Discovering Mynydd Rhiw - #Ecoamgueddfa’s St David’s Day walk
The weather in February was wild, with storms Dudley, Eunice and Franklin venting their fury and destruction.
It was a relief to see the sun putting in an appearance on St David’s day and it was a tonic for the body and mind to wander Mynydd Rhiw in the footsteps of our Bronze age ancestors with Rhys Mwyn, the legendary punk rock musician, antiquarian and author as our guide.
We set off from the car park at Plas yn Rhiw, one of the #Ecoamgueddfa sites
Plas yn Rhiw
The first leg is quite steep up to St Aelrhiw’s church. The current building dates from the 18th Century but the site is much older. We detoured to a nearby field to see Aelrhiw’s well. This was one of the last stops for pilgrims on their way to Ynys Enlli (Bardsey). The water from the well was noted for curing skin conditions.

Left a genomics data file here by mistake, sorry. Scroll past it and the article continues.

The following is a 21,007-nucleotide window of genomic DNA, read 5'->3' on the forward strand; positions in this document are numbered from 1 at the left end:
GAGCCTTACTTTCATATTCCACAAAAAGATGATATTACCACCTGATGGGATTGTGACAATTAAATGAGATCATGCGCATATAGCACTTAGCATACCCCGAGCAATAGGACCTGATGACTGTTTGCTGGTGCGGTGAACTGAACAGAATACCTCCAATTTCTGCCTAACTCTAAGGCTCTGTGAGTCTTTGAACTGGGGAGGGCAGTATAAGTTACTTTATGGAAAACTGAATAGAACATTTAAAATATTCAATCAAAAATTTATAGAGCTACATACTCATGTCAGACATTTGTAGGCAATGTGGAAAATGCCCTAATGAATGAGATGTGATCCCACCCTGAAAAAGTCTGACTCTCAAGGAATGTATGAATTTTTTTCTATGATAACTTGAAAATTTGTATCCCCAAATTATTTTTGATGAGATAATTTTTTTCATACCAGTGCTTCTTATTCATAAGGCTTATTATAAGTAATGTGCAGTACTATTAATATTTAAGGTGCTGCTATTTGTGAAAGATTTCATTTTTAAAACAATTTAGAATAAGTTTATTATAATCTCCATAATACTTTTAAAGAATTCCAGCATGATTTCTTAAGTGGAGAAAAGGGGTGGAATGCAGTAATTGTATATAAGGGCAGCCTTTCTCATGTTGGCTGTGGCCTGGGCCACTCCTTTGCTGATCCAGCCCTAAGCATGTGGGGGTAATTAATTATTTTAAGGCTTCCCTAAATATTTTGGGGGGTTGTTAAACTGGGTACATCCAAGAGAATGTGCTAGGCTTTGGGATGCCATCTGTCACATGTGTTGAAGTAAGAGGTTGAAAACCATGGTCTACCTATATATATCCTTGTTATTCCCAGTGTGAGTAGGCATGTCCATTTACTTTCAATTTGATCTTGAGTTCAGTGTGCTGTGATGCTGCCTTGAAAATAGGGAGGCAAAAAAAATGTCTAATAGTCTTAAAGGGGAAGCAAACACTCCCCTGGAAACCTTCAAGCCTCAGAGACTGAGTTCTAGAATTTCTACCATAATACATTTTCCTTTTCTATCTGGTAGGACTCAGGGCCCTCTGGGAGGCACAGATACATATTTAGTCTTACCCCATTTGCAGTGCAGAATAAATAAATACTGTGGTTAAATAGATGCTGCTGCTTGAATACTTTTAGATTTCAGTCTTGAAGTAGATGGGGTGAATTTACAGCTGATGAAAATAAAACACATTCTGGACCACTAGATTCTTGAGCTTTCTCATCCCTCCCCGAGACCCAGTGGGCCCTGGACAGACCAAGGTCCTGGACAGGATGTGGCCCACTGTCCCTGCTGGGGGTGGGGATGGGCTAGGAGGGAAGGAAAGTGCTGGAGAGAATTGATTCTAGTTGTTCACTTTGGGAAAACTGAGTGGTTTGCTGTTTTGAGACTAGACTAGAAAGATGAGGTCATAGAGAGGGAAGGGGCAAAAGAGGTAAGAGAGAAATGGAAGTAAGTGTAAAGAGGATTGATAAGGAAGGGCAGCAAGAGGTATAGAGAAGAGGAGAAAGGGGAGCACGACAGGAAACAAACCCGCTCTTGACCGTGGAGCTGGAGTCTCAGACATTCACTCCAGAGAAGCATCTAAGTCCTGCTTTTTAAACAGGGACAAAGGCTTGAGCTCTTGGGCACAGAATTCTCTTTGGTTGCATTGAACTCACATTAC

We were aiming for the summit of Mynydd Rhiw. On the way we saw an as yet undocumented artifact – something that appears to be a small grave unearthed by badgers. The find will be registered with Gwynedd Archaeological Trust and excavated formally.
We stopped at the Rhiw Axe Factory. Local shale was used to produce stone axes and other tools. There is some argument over whether this was a ‘factory’ but that’s academic nit-picking. Imagining our ancestors from 4000-2500BC going about their work was fascinating.
At noon we came to a halt and stood for a minute’s silence in solidarity with the people of Ukraine and all those who are oppressed. It was a sobering moment for all of us as we reflected that we could enjoy the beauty of Llŷn in these dark days for humanity.
After a short break on one of the cairns it was time to head back to Plas yn Rhiw to enjoy a pot of tea or coffee with and a Welsh cake or two in the sun.
A lovely day all round. It was so nice to meet new people – especially Cadi the dog.
More detail of the Mynydd Rhiw Archaeological Walk are available on our #Ecoamgueddfa website